Of course, I was crushed. I wanted to stay in the Army, and wanted to become a helicopter pilot. It is what I had been dreaming about throughout that last half of high school. I was a student pilot who had already soloed. Yet, I was not going to stay in the Army just for the sake of staying in. Even back then I was a goal oriented person, and at 18 years old being in a combat unit as a radio operator was not in my plans. I enjoyed it, and I was grateful for the training, but that was not why I joined the Army. I was also a fighter, a martial artist, and when my recruiter's word was not kept I "fought" the United States Army. I didn't care how big or how powerful they were, but at the time I was angry. I didn't blame the whole Army, but I blamed a few individuals in the Army. Even though I "won," I still "lost," because I did not become a helicopter pilot. Of course, the Army lost also, because they would have had a dedicated aviator for several years. Yet, God had other plans for me, and untimately the new path led me in a direction I never dreamed of: advertising > custody officer > police officer > S.W.A.T. officer > defensive tactics and combatives instructor > deputy sheriff > a sergeant > team leader of a bodyguard unit > national and international self-defense and tactis instructor > federal counterterrorist agent > owner of my own self-defense training company > knife designer > private security and executive protection > here.
My time in the Armed Forces was only five years after the Vietnam War, but it was quite an interesting time for United States military. While I was serving the Iranians had American hostages held in Tehran, and it was out with President Jimmy Carter and in with President Ronald Reagan. This was the Cold War. This was also a very turbulent time in Central America.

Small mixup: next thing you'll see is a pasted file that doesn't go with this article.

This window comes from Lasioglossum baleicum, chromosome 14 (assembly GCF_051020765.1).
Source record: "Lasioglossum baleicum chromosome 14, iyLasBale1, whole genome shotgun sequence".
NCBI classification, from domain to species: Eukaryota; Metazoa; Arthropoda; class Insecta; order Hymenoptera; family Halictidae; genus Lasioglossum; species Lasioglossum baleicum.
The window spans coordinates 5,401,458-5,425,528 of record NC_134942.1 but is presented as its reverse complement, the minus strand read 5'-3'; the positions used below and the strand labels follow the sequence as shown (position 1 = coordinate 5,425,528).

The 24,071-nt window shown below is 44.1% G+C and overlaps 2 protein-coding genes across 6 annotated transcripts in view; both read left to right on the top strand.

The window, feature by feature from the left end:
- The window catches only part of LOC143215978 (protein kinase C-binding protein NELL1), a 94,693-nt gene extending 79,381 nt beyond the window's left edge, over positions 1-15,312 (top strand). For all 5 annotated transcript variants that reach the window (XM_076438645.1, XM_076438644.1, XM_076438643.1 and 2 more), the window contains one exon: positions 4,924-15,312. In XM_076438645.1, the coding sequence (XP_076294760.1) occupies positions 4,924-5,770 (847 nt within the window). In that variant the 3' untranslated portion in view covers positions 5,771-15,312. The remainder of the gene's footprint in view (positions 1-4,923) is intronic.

One morning I, along with the entire company, was pulled out of bed while it was still dark and cold outside, and told to get into full combat gear. "Boys, we're all going to El Salvador!" the company commander barked out. Not two hours later my platoon had to load jeeps and equipment onto train cars, and the C130s were all reving up their engines on the tarmacs of the nearby airfield. We all thought we were going to war, but after three days of preparing we given the order to "stand down." President Reagan had got what he wanted without military intervention. Yet, despite the lack of conflict at the time, the military was a defining moment in the way that I would approach the martial arts later on in life. It was the planting of the seeds of reality-based concepts.
Although I did not get exactly what I wanted from the Army, and that was to be an Army Aviator, I did get some valuable training and experiences out of it nonetheless. Yet, little did I know back then that I would one day be training not only U.S. Army units, but the Marines, Navy, Air Force and Coast Guard as well, plus foreign units as well. I would also find myself once again enlisting in the military as a middle aged man, and teaching combatives and combat tactics to soldiers.